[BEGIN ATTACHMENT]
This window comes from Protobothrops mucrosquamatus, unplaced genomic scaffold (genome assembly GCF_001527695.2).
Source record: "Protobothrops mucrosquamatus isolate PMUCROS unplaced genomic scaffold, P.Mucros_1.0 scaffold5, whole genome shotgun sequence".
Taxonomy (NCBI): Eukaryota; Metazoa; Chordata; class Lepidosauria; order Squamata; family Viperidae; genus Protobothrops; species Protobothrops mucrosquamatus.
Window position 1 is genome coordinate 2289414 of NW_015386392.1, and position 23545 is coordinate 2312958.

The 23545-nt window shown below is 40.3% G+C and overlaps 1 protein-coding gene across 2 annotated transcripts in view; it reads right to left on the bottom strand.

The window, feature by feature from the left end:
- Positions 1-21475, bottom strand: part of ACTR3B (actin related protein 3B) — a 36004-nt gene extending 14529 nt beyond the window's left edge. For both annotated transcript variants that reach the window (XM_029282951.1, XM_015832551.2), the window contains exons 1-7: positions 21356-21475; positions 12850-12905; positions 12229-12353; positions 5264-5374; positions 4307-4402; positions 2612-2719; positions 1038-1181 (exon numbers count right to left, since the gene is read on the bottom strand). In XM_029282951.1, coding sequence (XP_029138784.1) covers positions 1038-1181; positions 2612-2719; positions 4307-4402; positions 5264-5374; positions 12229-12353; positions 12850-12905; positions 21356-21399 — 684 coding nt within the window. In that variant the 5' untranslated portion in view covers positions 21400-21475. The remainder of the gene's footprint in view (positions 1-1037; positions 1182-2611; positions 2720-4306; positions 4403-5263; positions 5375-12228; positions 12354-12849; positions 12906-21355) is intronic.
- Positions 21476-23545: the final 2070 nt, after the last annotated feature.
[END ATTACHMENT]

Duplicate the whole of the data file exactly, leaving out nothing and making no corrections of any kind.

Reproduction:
This window comes from Protobothrops mucrosquamatus, unplaced genomic scaffold (genome assembly GCF_001527695.2).
Source record: "Protobothrops mucrosquamatus isolate PMUCROS unplaced genomic scaffold, P.Mucros_1.0 scaffold5, whole genome shotgun sequence".
Taxonomy (NCBI): Eukaryota; Metazoa; Chordata; class Lepidosauria; order Squamata; family Viperidae; genus Protobothrops; species Protobothrops mucrosquamatus.
Window position 1 is genome coordinate 2289414 of NW_015386392.1, and position 23545 is coordinate 2312958.

The 23545-nt window shown below is 40.3% G+C and overlaps 1 protein-coding gene across 2 annotated transcripts in view; it reads right to left on the bottom strand.

The window, feature by feature from the left end:
- Positions 1-21475, bottom strand: part of ACTR3B (actin related protein 3B) — a 36004-nt gene extending 14529 nt beyond the window's left edge. For both annotated transcript variants that reach the window (XM_029282951.1, XM_015832551.2), the window contains exons 1-7: positions 21356-21475; positions 12850-12905; positions 12229-12353; positions 5264-5374; positions 4307-4402; positions 2612-2719; positions 1038-1181 (exon numbers count right to left, since the gene is read on the bottom strand). In XM_029282951.1, coding sequence (XP_029138784.1) covers positions 1038-1181; positions 2612-2719; positions 4307-4402; positions 5264-5374; positions 12229-12353; positions 12850-12905; positions 21356-21399 — 684 coding nt within the window. In that variant the 5' untranslated portion in view covers positions 21400-21475. The remainder of the gene's footprint in view (positions 1-1037; positions 1182-2611; positions 2720-4306; positions 4403-5263; positions 5375-12228; positions 12354-12849; positions 12906-21355) is intronic.
- Positions 21476-23545: the final 2070 nt, after the last annotated feature.